With this approach we can integrate all ML models (built using either Azure ML service or studio) with PowerBI reporting. This enables business to effectively utilise the models built by data scientists by any user (typically BI analyst) for relevant datasets based on the problem we are trying to solve (either classification/regression) or to get predictions. Utilising all these new enhancements of Microsoft PowerBI will enlighten business users with better insights and this in turn aids in better decision making.

    Let our Data Visualisation and Machine Learning experts help you explore the potential – contact us today!

    Data & AI Strategy metrics

    By | Data & AI | No Comments

    Why are Data & AI strategy metrics important? The beauty of “strategies” for some is that a strategy – unlike a tactic – often doesn’t come with any clear success / fail KPI’s. It allows a lot of wriggle room for ambiguous assessments of whether it worked or not. However any self-respecting Data & AI strategy should not allow this. After all, it is designed and executed in the name of improving the use of data and measurable outcomes within an organisation. A good Data & AI strategy should have measures to determine its success.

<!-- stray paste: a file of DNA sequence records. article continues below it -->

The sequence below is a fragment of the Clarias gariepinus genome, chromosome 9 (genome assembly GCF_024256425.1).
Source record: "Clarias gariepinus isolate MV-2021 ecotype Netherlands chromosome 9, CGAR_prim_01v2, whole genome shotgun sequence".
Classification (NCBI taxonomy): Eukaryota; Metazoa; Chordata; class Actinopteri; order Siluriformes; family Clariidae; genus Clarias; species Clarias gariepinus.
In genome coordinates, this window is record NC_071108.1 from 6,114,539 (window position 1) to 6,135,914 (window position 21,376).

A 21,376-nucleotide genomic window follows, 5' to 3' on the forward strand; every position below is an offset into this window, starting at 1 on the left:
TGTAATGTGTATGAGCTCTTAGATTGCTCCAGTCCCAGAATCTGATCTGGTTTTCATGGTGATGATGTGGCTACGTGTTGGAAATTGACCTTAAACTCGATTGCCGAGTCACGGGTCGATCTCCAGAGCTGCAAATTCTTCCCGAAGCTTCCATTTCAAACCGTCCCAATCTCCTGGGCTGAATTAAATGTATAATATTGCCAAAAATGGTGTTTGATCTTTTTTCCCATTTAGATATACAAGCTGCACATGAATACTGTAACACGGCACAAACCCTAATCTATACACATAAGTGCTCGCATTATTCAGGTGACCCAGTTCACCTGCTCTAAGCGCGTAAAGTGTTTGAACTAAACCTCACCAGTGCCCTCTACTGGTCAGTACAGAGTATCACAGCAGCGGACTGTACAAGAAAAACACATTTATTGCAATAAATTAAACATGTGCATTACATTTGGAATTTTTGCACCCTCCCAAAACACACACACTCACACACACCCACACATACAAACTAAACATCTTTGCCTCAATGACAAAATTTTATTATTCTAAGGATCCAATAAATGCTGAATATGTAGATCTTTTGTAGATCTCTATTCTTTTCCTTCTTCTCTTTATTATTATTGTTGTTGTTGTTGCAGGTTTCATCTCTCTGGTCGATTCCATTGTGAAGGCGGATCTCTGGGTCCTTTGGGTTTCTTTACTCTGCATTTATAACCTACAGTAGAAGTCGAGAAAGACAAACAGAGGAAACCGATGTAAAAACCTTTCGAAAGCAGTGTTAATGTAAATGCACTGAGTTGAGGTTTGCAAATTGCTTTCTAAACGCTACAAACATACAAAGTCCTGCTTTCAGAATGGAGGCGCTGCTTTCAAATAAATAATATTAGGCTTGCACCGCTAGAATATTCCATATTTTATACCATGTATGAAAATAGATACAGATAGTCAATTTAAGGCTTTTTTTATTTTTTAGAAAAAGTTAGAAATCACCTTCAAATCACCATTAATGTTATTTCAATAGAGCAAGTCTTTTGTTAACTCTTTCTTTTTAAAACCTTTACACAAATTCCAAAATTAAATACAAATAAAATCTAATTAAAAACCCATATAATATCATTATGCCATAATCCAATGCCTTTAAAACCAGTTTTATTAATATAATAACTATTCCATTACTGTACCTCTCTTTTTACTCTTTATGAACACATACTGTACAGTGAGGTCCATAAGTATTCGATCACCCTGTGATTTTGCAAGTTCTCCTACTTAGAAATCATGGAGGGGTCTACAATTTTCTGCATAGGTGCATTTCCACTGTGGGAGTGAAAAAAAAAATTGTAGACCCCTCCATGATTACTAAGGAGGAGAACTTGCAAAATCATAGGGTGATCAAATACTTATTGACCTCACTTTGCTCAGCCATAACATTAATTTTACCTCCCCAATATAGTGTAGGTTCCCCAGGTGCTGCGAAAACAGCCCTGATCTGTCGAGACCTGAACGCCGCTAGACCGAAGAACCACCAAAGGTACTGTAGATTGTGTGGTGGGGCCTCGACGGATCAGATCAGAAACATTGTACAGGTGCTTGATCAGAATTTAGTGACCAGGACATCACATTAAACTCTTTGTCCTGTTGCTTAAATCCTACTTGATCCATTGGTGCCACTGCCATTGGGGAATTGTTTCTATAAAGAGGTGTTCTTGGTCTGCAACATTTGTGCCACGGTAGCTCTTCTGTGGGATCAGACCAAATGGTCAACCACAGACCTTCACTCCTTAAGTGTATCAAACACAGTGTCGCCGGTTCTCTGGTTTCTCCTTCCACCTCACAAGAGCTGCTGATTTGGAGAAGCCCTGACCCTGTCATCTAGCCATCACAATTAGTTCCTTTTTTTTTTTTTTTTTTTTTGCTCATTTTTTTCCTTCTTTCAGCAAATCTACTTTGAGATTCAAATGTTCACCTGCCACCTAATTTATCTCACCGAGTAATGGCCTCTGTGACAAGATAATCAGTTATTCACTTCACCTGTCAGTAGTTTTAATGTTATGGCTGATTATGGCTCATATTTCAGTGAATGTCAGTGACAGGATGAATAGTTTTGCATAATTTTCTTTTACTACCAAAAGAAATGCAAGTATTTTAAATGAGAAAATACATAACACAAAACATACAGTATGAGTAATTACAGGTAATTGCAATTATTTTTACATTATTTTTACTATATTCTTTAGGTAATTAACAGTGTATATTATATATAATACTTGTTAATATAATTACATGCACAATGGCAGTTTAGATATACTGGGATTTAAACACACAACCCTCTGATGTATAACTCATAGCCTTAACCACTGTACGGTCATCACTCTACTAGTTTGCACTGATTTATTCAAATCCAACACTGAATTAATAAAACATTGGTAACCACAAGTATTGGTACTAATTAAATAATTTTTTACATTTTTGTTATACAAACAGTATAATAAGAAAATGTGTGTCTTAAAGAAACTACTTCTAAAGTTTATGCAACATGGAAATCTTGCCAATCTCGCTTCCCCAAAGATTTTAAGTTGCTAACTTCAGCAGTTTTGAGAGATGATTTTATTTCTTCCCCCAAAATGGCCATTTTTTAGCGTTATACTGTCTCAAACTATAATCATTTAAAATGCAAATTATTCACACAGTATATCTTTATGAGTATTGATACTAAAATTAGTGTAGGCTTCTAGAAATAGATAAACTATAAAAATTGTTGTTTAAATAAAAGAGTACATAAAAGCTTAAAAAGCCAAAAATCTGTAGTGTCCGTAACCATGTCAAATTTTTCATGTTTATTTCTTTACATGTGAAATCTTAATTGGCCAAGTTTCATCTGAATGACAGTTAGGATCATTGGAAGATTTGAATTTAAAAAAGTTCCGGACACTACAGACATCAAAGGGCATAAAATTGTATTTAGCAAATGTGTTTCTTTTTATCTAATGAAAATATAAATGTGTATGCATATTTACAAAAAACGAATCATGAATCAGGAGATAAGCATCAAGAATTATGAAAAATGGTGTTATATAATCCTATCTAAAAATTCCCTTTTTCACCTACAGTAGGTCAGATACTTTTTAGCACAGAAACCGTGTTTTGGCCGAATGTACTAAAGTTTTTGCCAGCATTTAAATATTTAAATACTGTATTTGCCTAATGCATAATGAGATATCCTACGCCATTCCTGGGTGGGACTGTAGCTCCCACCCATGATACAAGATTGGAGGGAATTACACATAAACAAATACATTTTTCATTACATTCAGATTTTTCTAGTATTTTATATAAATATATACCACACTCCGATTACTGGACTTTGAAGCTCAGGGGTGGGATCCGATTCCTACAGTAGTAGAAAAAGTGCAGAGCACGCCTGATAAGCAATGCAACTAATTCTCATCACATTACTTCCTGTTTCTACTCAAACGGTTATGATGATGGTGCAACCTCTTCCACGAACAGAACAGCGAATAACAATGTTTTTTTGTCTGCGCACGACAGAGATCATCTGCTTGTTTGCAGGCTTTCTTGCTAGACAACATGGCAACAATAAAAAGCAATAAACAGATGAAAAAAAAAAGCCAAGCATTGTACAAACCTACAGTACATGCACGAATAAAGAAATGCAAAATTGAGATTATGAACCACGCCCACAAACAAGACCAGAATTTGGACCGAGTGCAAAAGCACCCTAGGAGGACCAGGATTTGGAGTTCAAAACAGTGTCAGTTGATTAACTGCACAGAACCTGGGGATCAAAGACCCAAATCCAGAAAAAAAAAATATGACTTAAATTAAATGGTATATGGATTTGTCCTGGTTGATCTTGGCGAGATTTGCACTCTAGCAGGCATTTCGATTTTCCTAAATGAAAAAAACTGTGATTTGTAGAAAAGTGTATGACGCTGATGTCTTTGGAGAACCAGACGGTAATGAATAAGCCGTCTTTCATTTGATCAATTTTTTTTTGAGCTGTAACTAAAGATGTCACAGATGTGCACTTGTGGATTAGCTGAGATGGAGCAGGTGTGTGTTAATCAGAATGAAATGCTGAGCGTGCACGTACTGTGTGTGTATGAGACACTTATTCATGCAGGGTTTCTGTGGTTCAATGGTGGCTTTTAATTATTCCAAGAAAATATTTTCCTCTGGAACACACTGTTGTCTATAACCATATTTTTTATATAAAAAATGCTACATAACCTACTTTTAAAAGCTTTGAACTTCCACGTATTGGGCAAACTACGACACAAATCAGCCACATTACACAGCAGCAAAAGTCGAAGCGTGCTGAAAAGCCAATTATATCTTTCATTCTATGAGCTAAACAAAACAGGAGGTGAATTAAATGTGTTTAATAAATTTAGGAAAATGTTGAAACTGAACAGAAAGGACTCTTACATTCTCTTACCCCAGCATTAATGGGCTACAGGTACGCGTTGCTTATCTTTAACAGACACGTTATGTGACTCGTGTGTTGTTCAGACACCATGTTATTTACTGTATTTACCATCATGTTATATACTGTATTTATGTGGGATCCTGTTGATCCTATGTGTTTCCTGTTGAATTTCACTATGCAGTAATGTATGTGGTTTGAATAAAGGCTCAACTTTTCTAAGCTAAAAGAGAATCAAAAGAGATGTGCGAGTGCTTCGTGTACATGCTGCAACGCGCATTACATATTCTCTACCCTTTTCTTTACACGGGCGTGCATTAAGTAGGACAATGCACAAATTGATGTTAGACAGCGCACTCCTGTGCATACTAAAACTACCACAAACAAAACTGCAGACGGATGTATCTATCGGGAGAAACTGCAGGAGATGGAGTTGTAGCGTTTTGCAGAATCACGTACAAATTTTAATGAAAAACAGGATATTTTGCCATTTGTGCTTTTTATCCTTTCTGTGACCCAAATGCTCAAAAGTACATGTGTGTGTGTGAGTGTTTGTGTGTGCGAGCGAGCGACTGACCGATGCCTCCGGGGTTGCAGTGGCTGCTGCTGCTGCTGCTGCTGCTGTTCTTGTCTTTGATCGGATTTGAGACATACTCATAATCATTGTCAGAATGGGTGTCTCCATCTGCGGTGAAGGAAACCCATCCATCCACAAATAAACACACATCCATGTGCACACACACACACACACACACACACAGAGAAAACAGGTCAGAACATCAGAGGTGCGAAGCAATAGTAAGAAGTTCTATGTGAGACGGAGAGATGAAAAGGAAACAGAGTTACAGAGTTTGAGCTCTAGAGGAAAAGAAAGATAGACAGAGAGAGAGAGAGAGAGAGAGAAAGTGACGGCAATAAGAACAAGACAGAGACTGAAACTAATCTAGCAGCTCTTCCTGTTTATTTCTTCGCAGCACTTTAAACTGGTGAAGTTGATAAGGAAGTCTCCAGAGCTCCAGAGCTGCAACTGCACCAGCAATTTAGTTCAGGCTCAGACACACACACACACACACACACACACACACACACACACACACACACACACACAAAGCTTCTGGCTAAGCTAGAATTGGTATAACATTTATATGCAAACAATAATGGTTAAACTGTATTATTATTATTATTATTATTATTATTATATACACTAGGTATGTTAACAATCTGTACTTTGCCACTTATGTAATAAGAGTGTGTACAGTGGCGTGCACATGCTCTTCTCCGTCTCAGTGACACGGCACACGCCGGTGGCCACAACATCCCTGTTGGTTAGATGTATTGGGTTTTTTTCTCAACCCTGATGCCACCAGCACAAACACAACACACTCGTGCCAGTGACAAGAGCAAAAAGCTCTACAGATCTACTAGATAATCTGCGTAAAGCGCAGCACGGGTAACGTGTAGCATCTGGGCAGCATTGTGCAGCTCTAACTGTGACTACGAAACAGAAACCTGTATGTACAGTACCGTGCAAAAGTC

Data & AI Strategy metrics that matter

    Commonly raised metrics are based around uptake and usage (software vendors are particularly fond of these). This seems based on the hope that the apparent usage of tools is inherently a good thing for a company that will somehow lead to – I don’t know – increased synergy?

    Dilbert Utilising Synergy

    Dilbert Utilising Synergy

    Sometimes they are measured around data coverage by the EDW or project completion.  However, if I was to put my CEO hat on, I would want to know the answer to the question “how are all these Data & AI users improving my bottom line?”. After all, if the Data & AI tools are being heavily used, but only to manage the footy tipping competition, then I’m not seeing a great deal of ROI.

    The metrics that matter are the Corporate metrics.